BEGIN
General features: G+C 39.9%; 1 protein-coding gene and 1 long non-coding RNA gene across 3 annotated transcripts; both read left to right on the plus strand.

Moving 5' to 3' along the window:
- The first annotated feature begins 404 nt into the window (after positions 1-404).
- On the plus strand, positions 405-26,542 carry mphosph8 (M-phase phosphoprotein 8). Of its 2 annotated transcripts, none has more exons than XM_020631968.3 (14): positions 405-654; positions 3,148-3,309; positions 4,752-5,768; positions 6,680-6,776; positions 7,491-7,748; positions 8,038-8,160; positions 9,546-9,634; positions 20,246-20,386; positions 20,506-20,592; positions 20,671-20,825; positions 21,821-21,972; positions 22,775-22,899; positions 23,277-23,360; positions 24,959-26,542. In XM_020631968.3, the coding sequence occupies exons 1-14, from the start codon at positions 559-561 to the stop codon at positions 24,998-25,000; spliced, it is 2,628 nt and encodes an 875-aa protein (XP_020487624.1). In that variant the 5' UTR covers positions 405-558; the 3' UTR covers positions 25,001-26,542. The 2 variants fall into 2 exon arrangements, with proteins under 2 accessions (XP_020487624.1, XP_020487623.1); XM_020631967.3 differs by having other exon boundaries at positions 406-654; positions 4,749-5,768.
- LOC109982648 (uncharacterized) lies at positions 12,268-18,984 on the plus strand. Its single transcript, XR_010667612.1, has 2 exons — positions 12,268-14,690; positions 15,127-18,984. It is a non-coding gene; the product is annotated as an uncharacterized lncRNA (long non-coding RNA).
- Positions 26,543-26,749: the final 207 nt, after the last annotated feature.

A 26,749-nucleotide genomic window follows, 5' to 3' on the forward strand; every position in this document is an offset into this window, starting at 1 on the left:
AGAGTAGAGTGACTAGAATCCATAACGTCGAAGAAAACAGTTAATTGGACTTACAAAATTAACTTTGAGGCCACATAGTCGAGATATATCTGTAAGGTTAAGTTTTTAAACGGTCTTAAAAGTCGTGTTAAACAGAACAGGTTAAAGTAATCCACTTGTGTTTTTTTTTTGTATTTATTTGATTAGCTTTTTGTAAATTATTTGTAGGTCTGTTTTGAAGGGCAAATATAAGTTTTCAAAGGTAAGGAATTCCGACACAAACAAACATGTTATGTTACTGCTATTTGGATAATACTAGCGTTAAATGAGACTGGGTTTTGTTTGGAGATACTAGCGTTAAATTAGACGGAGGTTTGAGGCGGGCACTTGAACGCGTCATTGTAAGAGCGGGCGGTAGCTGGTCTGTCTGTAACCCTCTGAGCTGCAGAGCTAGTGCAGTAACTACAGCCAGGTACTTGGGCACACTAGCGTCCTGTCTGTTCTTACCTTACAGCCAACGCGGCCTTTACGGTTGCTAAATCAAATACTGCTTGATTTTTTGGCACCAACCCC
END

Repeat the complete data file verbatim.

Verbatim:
General features: G+C 39.9%; 1 protein-coding gene and 1 long non-coding RNA gene across 3 annotated transcripts; both read left to right on the plus strand.

Moving 5' to 3' along the window:
- The first annotated feature begins 404 nt into the window (after positions 1-404).
- On the plus strand, positions 405-26,542 carry mphosph8 (M-phase phosphoprotein 8). Of its 2 annotated transcripts, none has more exons than XM_020631968.3 (14): positions 405-654; positions 3,148-3,309; positions 4,752-5,768; positions 6,680-6,776; positions 7,491-7,748; positions 8,038-8,160; positions 9,546-9,634; positions 20,246-20,386; positions 20,506-20,592; positions 20,671-20,825; positions 21,821-21,972; positions 22,775-22,899; positions 23,277-23,360; positions 24,959-26,542. In XM_020631968.3, the coding sequence occupies exons 1-14, from the start codon at positions 559-561 to the stop codon at positions 24,998-25,000; spliced, it is 2,628 nt and encodes an 875-aa protein (XP_020487624.1). In that variant the 5' UTR covers positions 405-558; the 3' UTR covers positions 25,001-26,542. The 2 variants fall into 2 exon arrangements, with proteins under 2 accessions (XP_020487624.1, XP_020487623.1); XM_020631967.3 differs by having other exon boundaries at positions 406-654; positions 4,749-5,768.
- LOC109982648 (uncharacterized) lies at positions 12,268-18,984 on the plus strand. Its single transcript, XR_010667612.1, has 2 exons — positions 12,268-14,690; positions 15,127-18,984. It is a non-coding gene; the product is annotated as an uncharacterized lncRNA (long non-coding RNA).
- Positions 26,543-26,749: the final 207 nt, after the last annotated feature.

A 26,749-nucleotide genomic window follows, 5' to 3' on the forward strand; every position in this document is an offset into this window, starting at 1 on the left:
AGAGTAGAGTGACTAGAATCCATAACGTCGAAGAAAACAGTTAATTGGACTTACAAAATTAACTTTGAGGCCACATAGTCGAGATATATCTGTAAGGTTAAGTTTTTAAACGGTCTTAAAAGTCGTGTTAAACAGAACAGGTTAAAGTAATCCACTTGTGTTTTTTTTTTGTATTTATTTGATTAGCTTTTTGTAAATTATTTGTAGGTCTGTTTTGAAGGGCAAATATAAGTTTTCAAAGGTAAGGAATTCCGACACAAACAAACATGTTATGTTACTGCTATTTGGATAATACTAGCGTTAAATGAGACTGGGTTTTGTTTGGAGATACTAGCGTTAAATTAGACGGAGGTTTGAGGCGGGCACTTGAACGCGTCATTGTAAGAGCGGGCGGTAGCTGGTCTGTCTGTAACCCTCTGAGCTGCAGAGCTAGTGCAGTAACTACAGCCAGGTACTTGGGCACACTAGCGTCCTGTCTGTTCTTACCTTACAGCCAACGCGGCCTTTACGGTTGCTAAATCAAATACTGCTTGATTTTTTGGCACCAACCCC